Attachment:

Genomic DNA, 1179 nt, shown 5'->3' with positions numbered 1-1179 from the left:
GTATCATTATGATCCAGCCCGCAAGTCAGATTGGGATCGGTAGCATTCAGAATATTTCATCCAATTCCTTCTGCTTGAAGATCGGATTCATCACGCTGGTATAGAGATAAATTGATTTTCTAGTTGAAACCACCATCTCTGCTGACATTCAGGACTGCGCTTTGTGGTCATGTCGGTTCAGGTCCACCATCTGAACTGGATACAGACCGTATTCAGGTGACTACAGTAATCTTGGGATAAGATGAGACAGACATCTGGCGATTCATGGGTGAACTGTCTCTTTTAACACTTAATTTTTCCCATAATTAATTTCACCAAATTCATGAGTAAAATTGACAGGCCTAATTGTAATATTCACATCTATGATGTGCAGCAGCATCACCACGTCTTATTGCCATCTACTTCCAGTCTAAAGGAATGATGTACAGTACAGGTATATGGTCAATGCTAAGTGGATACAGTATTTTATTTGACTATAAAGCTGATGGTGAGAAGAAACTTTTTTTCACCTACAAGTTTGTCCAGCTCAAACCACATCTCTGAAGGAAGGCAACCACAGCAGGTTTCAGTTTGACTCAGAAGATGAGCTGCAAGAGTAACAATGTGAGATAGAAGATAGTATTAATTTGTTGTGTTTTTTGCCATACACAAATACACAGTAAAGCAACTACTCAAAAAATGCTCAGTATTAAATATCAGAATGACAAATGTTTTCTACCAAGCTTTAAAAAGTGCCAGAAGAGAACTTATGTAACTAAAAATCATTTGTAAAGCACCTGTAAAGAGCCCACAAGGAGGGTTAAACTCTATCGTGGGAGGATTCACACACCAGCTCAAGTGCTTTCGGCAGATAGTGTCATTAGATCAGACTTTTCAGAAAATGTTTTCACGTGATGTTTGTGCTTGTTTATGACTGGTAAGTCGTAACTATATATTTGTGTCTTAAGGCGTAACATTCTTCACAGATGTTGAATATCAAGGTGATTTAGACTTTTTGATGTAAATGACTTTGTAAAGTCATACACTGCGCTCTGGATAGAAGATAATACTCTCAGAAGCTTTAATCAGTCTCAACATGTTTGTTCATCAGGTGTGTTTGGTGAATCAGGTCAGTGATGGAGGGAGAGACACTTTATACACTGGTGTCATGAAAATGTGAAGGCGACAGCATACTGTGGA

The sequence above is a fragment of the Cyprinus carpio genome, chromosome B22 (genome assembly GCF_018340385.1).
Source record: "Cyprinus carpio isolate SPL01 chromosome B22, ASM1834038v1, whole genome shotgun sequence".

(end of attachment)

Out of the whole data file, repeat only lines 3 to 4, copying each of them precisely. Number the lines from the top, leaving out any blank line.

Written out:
The sequence above is a fragment of the Cyprinus carpio genome, chromosome B22 (genome assembly GCF_018340385.1).
Source record: "Cyprinus carpio isolate SPL01 chromosome B22, ASM1834038v1, whole genome shotgun sequence".